On the iPhone, there are some PDF viewers that will attempt to "re-flow" the layout of an article to make it more readable on the small screen. Perhaps there are similar apps for the Blackberry.

  • pandoratim Level 1 (0 points)

    hello Julian,

     

    thanks for that very helpful reply. Sorry to be so obtuse. I think I've got it now, and I appreciate the time you took to write about this issue.

     

    Tim

  • pandoratim Level 1 (0 points)

    hello again everyone.

     

    I had a huge brainwave this morning; my head almost hurts it's so good. It came to me when I was reading an article on my iPhone. Most news organizations already have mobile apps for the various platforms so the layout and design change has already been done for me. And, in today's world we can share almost anything immediately by email, Facebook or Twitter. All I need now is one additional option in the Share menu, and that's "print to file" with format choices. With that option I could print the article to a .pdf file and then send it to my friend without her having to click the share link and go get the article herself.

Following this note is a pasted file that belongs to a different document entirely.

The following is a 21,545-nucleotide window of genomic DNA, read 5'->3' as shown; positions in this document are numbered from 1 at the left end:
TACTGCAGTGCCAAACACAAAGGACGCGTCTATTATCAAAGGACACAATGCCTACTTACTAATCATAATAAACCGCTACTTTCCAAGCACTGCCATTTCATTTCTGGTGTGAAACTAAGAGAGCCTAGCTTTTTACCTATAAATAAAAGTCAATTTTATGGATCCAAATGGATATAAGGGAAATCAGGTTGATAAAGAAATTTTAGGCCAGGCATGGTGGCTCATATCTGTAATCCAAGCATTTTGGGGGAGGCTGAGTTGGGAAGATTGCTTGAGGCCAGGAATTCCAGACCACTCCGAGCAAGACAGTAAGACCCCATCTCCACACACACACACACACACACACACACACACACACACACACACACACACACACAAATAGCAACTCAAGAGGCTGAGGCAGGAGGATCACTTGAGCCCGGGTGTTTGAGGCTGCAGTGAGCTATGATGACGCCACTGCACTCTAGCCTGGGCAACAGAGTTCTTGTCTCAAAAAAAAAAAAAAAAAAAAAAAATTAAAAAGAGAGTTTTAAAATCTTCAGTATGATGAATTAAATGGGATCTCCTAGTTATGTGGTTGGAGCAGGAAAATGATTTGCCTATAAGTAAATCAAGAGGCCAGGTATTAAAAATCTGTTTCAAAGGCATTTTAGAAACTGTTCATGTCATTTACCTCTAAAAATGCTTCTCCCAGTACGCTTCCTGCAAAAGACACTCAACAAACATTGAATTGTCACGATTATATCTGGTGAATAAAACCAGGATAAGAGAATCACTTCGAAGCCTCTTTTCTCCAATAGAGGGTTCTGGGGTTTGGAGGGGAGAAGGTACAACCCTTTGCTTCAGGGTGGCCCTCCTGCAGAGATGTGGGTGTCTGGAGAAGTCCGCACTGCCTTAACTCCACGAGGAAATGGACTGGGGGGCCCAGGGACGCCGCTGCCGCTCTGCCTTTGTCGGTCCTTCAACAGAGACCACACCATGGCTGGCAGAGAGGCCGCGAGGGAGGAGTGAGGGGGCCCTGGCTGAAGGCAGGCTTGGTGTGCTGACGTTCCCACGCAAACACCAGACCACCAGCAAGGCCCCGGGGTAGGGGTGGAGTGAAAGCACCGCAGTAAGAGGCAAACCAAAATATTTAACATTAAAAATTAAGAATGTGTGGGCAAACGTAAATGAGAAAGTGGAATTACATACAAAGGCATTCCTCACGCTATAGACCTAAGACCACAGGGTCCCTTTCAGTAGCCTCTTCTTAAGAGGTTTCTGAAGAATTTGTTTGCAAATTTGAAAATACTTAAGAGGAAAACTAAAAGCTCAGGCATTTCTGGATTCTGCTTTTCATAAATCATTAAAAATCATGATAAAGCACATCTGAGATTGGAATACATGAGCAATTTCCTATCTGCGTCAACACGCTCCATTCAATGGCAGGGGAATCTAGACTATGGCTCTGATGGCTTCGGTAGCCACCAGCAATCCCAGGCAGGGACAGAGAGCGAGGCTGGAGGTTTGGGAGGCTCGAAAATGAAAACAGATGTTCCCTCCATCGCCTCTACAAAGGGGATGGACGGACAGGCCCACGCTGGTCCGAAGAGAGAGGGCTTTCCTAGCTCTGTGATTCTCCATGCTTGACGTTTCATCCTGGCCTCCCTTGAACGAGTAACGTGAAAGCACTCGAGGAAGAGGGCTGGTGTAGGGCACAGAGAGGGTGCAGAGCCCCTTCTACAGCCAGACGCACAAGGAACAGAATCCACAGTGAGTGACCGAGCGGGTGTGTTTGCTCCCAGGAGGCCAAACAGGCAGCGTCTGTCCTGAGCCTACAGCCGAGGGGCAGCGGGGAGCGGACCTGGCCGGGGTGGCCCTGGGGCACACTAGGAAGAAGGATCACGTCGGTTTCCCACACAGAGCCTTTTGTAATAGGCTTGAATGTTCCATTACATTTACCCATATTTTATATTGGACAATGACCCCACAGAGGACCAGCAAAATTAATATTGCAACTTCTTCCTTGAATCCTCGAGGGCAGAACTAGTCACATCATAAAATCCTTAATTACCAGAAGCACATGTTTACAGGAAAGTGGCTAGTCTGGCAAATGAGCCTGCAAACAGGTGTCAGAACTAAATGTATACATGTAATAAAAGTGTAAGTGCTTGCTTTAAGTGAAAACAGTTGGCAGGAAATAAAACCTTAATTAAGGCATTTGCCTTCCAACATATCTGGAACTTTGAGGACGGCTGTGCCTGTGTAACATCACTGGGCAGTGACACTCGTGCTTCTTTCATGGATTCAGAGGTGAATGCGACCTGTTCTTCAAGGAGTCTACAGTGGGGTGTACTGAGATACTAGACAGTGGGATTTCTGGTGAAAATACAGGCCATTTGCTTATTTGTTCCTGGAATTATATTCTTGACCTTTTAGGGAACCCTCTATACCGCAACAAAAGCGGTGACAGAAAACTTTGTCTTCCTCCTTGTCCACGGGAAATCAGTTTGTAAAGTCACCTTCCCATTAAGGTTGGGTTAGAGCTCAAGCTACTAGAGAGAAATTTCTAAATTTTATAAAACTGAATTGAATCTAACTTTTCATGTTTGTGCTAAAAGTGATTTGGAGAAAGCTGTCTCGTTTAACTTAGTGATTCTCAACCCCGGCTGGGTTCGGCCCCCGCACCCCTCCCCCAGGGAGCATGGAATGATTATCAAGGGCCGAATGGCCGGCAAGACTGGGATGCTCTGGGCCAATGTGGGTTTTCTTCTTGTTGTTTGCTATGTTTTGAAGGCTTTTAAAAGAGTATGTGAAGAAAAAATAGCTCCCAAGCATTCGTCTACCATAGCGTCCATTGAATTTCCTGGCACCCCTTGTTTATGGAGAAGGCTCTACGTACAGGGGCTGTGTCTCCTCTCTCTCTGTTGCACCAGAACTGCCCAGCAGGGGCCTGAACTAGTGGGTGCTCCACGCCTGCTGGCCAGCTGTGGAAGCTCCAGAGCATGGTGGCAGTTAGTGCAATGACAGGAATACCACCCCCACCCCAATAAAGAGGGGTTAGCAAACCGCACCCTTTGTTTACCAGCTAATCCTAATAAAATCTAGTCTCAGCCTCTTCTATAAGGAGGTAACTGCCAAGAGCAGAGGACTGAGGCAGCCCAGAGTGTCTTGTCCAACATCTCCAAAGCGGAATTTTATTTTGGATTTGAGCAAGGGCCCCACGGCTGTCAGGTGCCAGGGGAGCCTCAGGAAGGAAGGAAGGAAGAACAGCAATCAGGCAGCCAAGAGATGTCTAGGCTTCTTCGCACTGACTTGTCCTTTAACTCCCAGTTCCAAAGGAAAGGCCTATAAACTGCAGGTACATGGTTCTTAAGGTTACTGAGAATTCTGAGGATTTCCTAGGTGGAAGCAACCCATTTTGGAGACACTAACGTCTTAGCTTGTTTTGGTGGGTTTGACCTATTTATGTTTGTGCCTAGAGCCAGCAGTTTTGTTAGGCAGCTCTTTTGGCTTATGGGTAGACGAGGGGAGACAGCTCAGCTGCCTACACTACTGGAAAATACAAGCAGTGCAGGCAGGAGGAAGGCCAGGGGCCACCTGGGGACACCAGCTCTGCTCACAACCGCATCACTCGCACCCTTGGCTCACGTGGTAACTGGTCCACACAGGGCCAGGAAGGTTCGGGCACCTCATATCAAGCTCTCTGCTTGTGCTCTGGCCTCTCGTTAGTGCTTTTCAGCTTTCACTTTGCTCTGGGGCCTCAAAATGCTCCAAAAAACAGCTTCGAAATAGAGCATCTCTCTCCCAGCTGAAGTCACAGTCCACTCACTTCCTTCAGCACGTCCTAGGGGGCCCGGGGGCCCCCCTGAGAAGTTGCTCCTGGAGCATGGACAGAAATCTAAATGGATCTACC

Please, Apple, this would be a beautiful enhancement to IOS.

     

    many thanks to all who read and contribute...

     

    Tim

  • Julian Wright Level 7 (34,860 points)

    Printopia allows you to Print to PDF direct from iOS devices, as long as you are on the same network as your Mac. You can also save the resulting PDF direct to Dropbox.

     

    http://ecamm.com/mac/printopia/

     

    It might do what you want...

  • pandoratim Level 1 (0 points)

    hi Julian, 

     

    thanks very much for your tip. I'll give it a try...

    Tim